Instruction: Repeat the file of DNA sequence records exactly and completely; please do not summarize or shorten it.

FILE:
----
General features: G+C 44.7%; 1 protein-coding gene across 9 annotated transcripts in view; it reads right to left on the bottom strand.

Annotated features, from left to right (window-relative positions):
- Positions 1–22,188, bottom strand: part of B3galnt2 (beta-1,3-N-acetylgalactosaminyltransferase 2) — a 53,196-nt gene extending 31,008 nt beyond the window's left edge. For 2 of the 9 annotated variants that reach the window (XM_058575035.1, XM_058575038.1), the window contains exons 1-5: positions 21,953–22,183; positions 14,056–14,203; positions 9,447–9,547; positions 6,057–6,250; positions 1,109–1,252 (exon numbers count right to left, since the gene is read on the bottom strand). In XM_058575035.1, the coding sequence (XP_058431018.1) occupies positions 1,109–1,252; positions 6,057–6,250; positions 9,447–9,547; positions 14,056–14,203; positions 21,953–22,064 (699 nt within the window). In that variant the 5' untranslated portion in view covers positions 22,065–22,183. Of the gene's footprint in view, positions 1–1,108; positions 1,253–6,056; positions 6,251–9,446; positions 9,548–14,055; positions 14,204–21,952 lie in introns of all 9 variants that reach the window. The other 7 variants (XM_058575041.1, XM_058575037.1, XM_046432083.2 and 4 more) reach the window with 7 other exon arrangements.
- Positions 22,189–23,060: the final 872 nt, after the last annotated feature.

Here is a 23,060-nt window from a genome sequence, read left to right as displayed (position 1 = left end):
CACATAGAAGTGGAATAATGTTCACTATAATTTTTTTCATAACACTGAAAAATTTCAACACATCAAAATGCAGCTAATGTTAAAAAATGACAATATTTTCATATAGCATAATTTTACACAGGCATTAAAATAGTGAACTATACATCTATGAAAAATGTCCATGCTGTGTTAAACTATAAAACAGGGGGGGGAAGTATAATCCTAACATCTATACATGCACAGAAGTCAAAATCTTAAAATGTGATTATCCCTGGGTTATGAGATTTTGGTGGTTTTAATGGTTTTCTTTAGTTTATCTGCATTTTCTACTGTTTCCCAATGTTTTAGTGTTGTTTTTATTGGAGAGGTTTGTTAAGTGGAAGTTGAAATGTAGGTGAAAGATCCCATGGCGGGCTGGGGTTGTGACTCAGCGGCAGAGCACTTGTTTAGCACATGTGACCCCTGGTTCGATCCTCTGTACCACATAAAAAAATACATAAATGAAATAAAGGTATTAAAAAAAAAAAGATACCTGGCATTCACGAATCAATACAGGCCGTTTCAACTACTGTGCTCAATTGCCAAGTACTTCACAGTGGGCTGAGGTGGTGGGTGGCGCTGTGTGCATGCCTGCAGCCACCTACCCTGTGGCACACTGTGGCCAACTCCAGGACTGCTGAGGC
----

General features: G+C 44.7%; 1 protein-coding gene across 9 annotated transcripts in view; it reads right to left on the bottom strand.

Annotated features, from left to right (window-relative positions):
- Positions 1–22,188, bottom strand: part of B3galnt2 (beta-1,3-N-acetylgalactosaminyltransferase 2) — a 53,196-nt gene extending 31,008 nt beyond the window's left edge. For 2 of the 9 annotated variants that reach the window (XM_058575035.1, XM_058575038.1), the window contains exons 1-5: positions 21,953–22,183; positions 14,056–14,203; positions 9,447–9,547; positions 6,057–6,250; positions 1,109–1,252 (exon numbers count right to left, since the gene is read on the bottom strand). In XM_058575035.1, the coding sequence (XP_058431018.1) occupies positions 1,109–1,252; positions 6,057–6,250; positions 9,447–9,547; positions 14,056–14,203; positions 21,953–22,064 (699 nt within the window). In that variant the 5' untranslated portion in view covers positions 22,065–22,183. Of the gene's footprint in view, positions 1–1,108; positions 1,253–6,056; positions 6,251–9,446; positions 9,548–14,055; positions 14,204–21,952 lie in introns of all 9 variants that reach the window. The other 7 variants (XM_058575041.1, XM_058575037.1, XM_046432083.2 and 4 more) reach the window with 7 other exon arrangements.
- Positions 22,189–23,060: the final 872 nt, after the last annotated feature.

Here is a 23,060-nt window from a genome sequence, read left to right as displayed (position 1 = left end):
CACATAGAAGTGGAATAATGTTCACTATAATTTTTTTCATAACACTGAAAAATTTCAACACATCAAAATGCAGCTAATGTTAAAAAATGACAATATTTTCATATAGCATAATTTTACACAGGCATTAAAATAGTGAACTATACATCTATGAAAAATGTCCATGCTGTGTTAAACTATAAAACAGGGGGGGGAAGTATAATCCTAACATCTATACATGCACAGAAGTCAAAATCTTAAAATGTGATTATCCCTGGGTTATGAGATTTTGGTGGTTTTAATGGTTTTCTTTAGTTTATCTGCATTTTCTACTGTTTCCCAATGTTTTAGTGTTGTTTTTATTGGAGAGGTTTGTTAAGTGGAAGTTGAAATGTAGGTGAAAGATCCCATGGCGGGCTGGGGTTGTGACTCAGCGGCAGAGCACTTGTTTAGCACATGTGACCCCTGGTTCGATCCTCTGTACCACATAAAAAAATACATAAATGAAATAAAGGTATTAAAAAAAAAAAGATACCTGGCATTCACGAATCAATACAGGCCGTTTCAACTACTGTGCTCAATTGCCAAGTACTTCACAGTGGGCTGAGGTGGTGGGTGGCGCTGTGTGCATGCCTGCAGCCACCTACCCTGTGGCACACTGTGGCCAACTCCAGGACTGCTGAGGC